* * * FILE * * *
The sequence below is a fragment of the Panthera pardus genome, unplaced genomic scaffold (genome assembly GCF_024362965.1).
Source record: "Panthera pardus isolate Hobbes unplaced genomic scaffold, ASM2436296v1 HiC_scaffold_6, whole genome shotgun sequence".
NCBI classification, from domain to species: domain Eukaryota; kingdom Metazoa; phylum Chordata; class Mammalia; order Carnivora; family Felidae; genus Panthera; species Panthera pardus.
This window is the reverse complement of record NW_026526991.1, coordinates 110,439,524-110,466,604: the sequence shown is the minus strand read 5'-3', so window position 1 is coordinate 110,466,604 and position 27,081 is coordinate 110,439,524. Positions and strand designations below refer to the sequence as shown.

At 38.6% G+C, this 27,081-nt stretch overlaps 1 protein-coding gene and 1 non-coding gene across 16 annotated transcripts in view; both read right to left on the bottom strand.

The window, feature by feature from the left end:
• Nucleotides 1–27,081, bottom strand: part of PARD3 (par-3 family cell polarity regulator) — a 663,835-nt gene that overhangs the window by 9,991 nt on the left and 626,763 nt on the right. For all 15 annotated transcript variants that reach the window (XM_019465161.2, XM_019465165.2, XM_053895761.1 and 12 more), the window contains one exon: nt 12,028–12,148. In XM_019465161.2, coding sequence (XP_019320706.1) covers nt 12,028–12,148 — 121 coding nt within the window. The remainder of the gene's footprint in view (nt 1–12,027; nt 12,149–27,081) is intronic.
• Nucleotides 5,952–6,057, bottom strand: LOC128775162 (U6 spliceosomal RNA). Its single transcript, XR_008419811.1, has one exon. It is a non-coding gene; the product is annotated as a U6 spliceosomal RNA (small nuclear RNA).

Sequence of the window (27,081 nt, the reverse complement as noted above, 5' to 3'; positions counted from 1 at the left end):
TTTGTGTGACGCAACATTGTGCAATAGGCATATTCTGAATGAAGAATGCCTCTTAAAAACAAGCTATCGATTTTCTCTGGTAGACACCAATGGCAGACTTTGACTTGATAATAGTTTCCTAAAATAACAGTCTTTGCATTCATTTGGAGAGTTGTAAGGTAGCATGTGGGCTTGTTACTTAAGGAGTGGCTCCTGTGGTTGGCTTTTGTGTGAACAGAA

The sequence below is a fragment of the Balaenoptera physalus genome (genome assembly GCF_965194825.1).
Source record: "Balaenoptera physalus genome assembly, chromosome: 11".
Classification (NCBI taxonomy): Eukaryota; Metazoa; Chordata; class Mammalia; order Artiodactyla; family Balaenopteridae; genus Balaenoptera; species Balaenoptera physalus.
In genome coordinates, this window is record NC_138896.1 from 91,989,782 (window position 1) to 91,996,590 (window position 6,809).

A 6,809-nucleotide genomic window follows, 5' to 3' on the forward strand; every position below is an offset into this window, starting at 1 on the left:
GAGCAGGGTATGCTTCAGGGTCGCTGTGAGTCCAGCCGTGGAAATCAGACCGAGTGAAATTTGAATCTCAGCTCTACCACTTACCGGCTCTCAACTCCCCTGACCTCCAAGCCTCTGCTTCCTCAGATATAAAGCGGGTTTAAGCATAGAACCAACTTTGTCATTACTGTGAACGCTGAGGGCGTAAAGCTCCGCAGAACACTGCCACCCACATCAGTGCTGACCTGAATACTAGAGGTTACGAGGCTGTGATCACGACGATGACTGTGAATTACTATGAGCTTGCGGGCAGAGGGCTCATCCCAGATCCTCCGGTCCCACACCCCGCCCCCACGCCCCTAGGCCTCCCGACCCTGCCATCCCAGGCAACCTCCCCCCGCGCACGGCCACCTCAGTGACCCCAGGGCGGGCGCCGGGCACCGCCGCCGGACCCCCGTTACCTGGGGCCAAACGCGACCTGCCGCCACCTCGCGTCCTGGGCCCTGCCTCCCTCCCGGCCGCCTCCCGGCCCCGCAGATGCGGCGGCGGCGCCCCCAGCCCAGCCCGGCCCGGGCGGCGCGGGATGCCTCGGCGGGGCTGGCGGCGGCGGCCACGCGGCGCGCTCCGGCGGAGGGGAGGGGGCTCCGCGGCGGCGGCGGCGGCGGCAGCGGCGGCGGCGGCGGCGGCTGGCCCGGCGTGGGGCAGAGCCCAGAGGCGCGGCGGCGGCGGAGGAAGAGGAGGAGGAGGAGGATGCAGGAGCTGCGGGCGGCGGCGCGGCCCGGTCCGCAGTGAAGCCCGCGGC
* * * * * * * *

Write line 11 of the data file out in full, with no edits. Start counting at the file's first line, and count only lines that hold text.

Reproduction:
The sequence below is a fragment of the Balaenoptera physalus genome (genome assembly GCF_965194825.1).